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I have been doing some research on dark patterns and I saw some automated chrome tools which are using the dataset of 11k crawl by Mathur et.al (open source) for creating the automation tool.

In one of the chrome browser extension tool, I encountered that it gives an alert even when prices are strikedthrough (also known as crossed text).

Example:  U̶S̶D̶ ̶1̶0̶0̶ : Dark pattern detected: Urgency

Hence I wanted to ask why would this be a dark pattern named Urgency? In the dataset I couldn't find strike through but I wasn't sure why this was given a name as Dark pattern type: Urgency.

By definition dark patterns are manipulative or deceptive designs in user interface, however not all strike through can be deceptive right?

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My take on dark patterns in general is that it is not the patterns that are 'dark' but the intention behind its usage that makes it malicious.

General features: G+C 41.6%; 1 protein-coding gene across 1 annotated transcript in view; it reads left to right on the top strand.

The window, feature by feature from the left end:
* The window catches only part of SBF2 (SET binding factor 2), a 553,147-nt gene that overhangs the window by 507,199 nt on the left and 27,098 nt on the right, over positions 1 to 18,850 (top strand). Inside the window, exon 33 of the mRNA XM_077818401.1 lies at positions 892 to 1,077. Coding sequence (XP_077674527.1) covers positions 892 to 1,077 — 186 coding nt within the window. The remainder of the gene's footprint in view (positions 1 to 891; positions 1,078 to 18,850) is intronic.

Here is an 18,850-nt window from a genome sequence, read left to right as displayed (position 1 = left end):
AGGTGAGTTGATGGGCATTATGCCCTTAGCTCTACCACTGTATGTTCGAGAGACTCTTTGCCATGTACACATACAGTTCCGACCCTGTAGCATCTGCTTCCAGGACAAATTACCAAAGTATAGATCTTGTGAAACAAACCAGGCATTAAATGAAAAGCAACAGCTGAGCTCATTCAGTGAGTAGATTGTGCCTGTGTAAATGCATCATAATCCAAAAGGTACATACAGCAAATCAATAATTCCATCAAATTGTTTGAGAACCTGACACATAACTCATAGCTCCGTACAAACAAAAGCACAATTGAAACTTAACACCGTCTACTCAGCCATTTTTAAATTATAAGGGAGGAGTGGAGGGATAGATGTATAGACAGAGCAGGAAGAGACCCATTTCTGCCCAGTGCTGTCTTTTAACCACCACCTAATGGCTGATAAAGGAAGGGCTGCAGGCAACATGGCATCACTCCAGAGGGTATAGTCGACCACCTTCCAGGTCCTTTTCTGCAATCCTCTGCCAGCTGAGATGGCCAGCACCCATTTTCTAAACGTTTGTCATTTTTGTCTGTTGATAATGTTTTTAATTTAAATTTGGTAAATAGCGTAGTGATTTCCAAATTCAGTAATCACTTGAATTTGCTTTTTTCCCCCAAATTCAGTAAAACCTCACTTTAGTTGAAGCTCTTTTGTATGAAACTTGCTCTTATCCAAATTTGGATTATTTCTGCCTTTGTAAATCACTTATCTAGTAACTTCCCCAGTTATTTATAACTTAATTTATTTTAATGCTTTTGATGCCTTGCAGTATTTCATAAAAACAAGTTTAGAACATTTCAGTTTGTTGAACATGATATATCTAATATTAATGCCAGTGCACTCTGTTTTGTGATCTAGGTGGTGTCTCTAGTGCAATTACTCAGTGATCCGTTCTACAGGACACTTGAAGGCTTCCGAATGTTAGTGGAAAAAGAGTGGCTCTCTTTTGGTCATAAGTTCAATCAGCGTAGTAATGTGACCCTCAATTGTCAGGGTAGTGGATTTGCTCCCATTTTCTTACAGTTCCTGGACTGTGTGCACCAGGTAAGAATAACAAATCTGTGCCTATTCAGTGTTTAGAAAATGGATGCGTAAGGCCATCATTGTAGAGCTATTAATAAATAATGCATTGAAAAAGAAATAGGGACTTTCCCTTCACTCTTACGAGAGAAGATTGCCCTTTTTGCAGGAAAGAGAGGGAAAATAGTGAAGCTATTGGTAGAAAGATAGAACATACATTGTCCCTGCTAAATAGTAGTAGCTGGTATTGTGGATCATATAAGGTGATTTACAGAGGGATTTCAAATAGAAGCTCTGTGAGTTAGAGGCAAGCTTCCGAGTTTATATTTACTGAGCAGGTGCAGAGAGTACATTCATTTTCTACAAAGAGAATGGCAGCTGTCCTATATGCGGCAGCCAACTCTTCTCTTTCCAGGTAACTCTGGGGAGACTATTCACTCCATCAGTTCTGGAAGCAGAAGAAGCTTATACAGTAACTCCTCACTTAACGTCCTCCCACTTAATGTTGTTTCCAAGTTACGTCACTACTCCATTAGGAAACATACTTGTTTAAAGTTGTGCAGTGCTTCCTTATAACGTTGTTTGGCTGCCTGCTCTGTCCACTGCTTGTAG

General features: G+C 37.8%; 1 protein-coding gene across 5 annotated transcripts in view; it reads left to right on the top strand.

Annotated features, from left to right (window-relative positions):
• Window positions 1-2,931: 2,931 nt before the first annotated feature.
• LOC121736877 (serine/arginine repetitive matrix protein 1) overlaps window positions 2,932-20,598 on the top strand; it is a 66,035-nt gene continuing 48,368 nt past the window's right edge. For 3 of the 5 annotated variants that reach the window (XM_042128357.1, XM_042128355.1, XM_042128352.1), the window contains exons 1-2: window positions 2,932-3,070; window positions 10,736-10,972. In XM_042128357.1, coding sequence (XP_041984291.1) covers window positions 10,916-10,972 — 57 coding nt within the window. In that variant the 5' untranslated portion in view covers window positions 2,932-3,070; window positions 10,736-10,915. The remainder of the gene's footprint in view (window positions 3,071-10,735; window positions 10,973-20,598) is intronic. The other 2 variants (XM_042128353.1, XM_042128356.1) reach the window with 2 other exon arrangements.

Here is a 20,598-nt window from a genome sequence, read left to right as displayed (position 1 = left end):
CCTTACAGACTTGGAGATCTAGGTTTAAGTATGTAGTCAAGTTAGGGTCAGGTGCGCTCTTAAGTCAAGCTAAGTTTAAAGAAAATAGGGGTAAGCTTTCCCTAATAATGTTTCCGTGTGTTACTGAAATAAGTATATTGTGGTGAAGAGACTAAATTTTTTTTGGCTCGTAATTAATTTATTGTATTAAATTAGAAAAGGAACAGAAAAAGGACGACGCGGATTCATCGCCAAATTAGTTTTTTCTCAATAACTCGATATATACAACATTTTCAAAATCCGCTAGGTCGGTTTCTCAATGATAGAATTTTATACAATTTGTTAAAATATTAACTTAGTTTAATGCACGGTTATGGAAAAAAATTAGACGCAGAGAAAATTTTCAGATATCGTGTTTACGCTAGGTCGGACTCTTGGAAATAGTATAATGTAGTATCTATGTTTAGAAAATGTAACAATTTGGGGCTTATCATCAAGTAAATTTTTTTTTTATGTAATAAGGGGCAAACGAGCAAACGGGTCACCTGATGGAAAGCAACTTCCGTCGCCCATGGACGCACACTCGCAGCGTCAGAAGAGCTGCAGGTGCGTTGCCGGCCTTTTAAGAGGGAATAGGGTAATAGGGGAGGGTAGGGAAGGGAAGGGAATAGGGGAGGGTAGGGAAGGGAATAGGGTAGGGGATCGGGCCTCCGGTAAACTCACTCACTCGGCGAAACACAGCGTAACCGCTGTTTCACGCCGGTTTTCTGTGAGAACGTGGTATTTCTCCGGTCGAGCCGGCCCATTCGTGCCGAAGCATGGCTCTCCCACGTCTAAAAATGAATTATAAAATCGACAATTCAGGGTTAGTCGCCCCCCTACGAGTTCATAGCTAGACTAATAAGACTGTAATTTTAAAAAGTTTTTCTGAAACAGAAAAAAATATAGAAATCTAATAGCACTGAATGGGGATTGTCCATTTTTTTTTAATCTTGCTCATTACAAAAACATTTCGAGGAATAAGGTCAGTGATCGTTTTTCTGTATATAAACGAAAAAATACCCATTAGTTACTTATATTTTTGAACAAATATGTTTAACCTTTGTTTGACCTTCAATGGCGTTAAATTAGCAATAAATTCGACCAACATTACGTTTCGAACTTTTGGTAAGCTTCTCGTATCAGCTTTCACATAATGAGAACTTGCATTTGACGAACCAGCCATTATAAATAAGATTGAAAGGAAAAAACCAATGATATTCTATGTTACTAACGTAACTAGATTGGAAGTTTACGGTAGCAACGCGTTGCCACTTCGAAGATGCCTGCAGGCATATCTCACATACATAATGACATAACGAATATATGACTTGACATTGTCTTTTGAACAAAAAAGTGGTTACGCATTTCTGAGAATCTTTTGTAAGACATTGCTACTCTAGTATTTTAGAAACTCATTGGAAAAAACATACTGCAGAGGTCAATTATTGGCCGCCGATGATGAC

Actually you can apply the same 'dark patterns' where it is absolutely appropriate and makes sense to do so and it wouldn't actually be a dark pattern. Conversely, many dark patterns often are just design or implementation that unintentionally makes things more difficult for the user.

But in this particular question, since this is an automated tool with specific definitions and criteria, I think it makes sense to look at what was defined in the paper that they published to classify this.

So it seems like the strikethrough has somehow been used to increase the urgency of the information to trigger cognitive biases.

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    Indeed. It's not just the strikethrough but the fact that it's a price that is struck through. One sometimes sees on unscrupulous sites the pattern of listing arbitrarily high prices struck through so that you perceive the non-struck-through price as a discount... when no real discount exists. Aug 3 '21 at 13:18

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